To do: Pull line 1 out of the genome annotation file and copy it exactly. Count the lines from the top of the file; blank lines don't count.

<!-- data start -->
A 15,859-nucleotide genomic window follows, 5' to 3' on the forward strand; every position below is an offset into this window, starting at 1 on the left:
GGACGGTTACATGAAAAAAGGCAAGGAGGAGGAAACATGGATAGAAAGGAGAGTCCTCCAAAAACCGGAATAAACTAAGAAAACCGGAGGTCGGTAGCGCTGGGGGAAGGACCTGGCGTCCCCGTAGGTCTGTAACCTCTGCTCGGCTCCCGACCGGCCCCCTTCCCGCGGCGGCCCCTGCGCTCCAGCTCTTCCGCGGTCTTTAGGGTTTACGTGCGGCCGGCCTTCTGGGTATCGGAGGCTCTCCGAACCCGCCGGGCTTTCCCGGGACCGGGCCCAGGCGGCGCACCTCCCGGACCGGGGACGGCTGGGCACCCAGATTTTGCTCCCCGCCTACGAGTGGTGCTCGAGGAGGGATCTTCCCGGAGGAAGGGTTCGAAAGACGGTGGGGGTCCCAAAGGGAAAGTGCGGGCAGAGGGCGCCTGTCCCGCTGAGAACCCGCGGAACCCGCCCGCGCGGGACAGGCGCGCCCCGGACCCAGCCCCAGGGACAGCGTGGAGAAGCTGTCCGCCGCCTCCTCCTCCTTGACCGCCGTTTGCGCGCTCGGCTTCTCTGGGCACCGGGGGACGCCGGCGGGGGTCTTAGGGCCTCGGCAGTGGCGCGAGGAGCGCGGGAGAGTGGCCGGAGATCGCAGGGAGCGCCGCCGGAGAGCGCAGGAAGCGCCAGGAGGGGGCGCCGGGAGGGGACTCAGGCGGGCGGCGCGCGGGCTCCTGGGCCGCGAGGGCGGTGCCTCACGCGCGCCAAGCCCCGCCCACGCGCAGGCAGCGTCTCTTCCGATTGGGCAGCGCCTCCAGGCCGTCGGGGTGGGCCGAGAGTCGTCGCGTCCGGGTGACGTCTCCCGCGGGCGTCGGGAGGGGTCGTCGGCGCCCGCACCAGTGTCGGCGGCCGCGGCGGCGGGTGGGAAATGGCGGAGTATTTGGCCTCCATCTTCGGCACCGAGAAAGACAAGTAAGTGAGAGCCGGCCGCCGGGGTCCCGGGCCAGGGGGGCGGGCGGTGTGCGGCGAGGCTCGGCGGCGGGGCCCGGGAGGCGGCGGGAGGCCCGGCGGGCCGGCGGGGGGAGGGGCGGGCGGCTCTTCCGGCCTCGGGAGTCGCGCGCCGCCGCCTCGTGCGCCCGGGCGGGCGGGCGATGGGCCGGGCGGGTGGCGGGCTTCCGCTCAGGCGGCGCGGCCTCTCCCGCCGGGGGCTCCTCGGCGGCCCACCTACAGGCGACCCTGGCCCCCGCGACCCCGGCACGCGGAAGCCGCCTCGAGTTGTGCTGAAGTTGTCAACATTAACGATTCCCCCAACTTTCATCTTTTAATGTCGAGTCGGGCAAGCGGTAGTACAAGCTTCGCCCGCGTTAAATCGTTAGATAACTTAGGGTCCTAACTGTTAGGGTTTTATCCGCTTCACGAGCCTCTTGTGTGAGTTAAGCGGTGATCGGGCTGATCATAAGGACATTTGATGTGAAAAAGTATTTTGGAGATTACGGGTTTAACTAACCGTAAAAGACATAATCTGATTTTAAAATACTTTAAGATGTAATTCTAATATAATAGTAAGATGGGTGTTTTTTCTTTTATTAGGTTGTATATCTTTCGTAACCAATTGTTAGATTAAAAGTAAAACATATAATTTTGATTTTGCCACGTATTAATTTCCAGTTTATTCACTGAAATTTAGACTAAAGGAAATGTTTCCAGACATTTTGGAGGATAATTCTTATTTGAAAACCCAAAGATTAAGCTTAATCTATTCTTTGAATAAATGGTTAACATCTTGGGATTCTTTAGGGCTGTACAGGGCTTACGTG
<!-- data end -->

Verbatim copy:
A 15,859-nucleotide genomic window follows, 5' to 3' on the forward strand; every position below is an offset into this window, starting at 1 on the left: